Review: At Emmy Awards, TV Celebrates Its Own Survival

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While positivity signaling shows “Ted Lasso” and “Hacks” traded comedy awards at the 73rd Primetime Emmy Awards on Sunday night, it was indicative of a past year that has put our souls to the test and put us in the mood for a shared national stripe belly. The mainstream television industry, rocked by the pandemic and steadily losing ground to streaming video, took it as badly as anyone, and the theme of the show – mundane, more or less effective but still too long – seemed to be, “Hey, we all have a job!”

It led to a certain level of spirit in the play – you feel like people are having fun. No president of an academy of the arts, for example, has ever received such a warm welcome as Frank Scherma of the Television Academy when he announced that Debbie Allen was the recipient of the Governor’s Award. But it was an island joy, one that didn’t quite come across the screen. Whether it was the actual vibe or the location and nature of the production, it felt like a very private party. (The unusual prevalence of beeps during acceptances contributed to this effect.)

The ceremony opened not with a skit or production number or monologue from host, Cedric the Entertainer, but with a promotional reel of clips from nominated shows. That self-celebratory vibe continued in an opening number with the commercial chorus “TV, you have what I need,” riffing Biz Markie’s “Just a Friend”, starring what sounded like be every rapper with a regular role on a TV or cable series, plus Rita Wilson.

The show’s producers had said that a live audience of 500 would have plenty of leeway in a tent room at the LA Live complex in Los Angeles. The featureless space – it looked like instead of a B-list fashion show – looked pretty crowded onscreen, and presenter Seth Rogen agreed, crying: “There are way too many of us in. that little room! “

Echoing Jennifer Aniston’s comments earlier in the week, he said he wouldn’t have come if he had known what the social distancing situation would be. It emerged, as the show progressed, that this would be the only contentious moment of the evening, unless you counted the visible irritation of Scott Frank as the producers tried three times to play him. during his marathon of accepting a writing award for “The Queen’s Gambit”. “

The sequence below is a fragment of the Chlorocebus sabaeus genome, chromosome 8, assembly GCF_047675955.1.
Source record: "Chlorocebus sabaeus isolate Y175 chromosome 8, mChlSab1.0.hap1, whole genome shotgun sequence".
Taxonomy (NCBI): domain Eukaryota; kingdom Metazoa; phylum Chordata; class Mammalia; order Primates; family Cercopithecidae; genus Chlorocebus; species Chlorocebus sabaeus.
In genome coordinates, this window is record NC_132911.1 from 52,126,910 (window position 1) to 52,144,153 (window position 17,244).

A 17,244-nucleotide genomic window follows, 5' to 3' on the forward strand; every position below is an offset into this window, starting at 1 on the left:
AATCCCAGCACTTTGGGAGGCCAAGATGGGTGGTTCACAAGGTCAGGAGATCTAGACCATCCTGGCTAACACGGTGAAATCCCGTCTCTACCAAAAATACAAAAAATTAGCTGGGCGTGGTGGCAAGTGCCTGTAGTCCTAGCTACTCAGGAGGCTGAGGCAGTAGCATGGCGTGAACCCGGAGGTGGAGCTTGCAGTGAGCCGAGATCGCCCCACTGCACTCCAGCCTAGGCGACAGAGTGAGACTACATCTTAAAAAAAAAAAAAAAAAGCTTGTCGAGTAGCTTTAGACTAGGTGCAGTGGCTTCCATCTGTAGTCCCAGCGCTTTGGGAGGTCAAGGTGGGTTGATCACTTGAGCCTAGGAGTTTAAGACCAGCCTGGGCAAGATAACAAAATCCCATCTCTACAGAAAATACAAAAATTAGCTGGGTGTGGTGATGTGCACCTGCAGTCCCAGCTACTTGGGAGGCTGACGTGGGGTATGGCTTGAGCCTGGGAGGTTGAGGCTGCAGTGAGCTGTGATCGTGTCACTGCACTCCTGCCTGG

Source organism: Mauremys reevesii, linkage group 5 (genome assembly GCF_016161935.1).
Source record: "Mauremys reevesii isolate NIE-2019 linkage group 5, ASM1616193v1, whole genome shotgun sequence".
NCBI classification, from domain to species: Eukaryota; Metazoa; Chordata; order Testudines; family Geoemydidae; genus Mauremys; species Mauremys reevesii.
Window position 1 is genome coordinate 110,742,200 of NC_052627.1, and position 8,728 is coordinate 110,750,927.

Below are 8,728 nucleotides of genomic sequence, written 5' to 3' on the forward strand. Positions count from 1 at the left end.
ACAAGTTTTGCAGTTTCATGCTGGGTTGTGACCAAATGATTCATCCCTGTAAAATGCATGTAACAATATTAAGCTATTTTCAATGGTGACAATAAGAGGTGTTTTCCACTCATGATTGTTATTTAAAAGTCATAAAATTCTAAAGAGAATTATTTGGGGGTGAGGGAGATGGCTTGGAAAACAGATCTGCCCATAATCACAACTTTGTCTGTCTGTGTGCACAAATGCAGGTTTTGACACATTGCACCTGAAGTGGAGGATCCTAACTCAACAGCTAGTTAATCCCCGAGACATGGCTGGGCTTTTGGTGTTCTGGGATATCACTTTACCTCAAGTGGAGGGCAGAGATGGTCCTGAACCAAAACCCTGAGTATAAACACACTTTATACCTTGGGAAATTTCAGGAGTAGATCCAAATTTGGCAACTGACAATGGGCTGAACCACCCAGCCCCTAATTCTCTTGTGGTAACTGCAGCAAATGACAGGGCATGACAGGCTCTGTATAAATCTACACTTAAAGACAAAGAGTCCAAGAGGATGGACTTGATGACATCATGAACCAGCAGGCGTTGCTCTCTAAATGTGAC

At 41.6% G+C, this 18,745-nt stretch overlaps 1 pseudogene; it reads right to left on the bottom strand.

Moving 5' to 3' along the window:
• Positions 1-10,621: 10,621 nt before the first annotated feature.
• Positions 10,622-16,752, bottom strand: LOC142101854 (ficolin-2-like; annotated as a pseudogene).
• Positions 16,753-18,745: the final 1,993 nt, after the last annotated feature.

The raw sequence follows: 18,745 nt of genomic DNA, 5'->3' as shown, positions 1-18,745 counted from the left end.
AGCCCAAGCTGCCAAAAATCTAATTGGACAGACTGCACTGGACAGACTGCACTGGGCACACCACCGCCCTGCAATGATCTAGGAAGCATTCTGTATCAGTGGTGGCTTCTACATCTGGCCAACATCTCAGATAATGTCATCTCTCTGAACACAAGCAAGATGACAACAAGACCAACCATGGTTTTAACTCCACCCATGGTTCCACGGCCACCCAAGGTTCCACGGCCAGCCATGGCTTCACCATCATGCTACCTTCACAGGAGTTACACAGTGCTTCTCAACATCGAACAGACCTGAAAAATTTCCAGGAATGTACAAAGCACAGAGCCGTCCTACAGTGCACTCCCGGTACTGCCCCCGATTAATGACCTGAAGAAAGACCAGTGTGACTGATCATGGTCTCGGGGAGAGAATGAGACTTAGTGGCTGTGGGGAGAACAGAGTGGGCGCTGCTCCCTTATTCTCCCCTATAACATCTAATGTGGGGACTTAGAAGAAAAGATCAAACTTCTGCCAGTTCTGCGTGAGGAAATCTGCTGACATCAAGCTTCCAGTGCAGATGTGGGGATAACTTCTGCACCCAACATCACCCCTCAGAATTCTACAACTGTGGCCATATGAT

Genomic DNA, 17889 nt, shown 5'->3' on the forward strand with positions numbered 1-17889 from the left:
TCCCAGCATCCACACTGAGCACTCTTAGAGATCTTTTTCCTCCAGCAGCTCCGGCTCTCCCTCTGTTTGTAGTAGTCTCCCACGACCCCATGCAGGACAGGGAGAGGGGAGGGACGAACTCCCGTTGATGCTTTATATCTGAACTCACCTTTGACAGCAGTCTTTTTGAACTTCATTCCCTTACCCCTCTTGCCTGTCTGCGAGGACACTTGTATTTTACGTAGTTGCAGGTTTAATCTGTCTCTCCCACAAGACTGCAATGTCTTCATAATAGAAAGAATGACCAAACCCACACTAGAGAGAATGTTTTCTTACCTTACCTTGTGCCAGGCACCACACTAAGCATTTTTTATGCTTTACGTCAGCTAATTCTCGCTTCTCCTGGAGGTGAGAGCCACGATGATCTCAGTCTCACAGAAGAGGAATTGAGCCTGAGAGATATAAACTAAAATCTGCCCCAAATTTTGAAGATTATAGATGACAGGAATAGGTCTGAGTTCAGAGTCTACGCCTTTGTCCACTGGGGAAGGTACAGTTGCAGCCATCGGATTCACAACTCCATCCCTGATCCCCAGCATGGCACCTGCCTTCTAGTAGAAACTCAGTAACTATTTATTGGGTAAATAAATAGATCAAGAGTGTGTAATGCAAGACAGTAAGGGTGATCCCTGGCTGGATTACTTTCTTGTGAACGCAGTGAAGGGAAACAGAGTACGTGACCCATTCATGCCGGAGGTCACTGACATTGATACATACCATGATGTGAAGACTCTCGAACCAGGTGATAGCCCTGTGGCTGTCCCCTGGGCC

There was little in the scripted parts of the ceremony to draw us in. The good times were more improvised. “Last Week Tonight With John Oliver” was responsible for a couple, with a reference to Oliver’s false crush on actor Adam Driver being one of the few really funny moments of the evening, and a touching tribute from Oliver to comedian Norm Macdonald, who died five days before the awards show. (Lorne Michaels of “Saturday Night Live” also celebrated Macdonald.)

Kerry Washington, presenting the Supporting Actor in a Drama Series award, paid tribute to ‘Lovecraft Country’ nominee actor Michael K. Williams who passed away on September 6, a happy move given that Tobias Menzies went on to win the award for “The Crown.” Less fortunate was the decision to place the camera on musicians Leon Bridges and Jon Batiste during the memorial segment, which put the footage of several of the winners, including Macdonald and Williams, far in the background.

Some presenters have scored by playing their on-screen characters, such as Jennifer Coolidge of “The White Lotus” and the stars of last year’s winner, “Schitt’s Creek”. But the track “Schitt’s Creek”, involving a fake teleprompter malfunction and Eugene Levy’s fake annoyance of having no lines, went on for too long, which was a common problem. A sketch recorded on a support group for actors who had never won Emmys managed to stay funny until the finish line.

Other skits, like Ken Jeong giving an award outside of the event for forgetting his vaccination card or almost all of the self-promotion skits involving Cedric the Entertainer and his CBS sitcom “The Neighborhood “, just seemed endless.

Time could have been taken from the skits and devoted to the acceptance speeches, which were frequently interrupted by the music of the play-offs, which was just as consistently ignored. It wasn’t clear if the producers were more impatient than usual or if the speeches were longer than usual, but they seemed longer, perhaps because there was a lot more rambling self-righteousness than usual. eloquence or emotion; Jean Smart, Michaela Coel and well-deserved surprise winner Ewan McGregor were notable exceptions.

The sleek awards ceremonies of the past two years have been an understandable response to the pandemic. But it’ll be good when we’re done celebrating survival and come back to doing shows.


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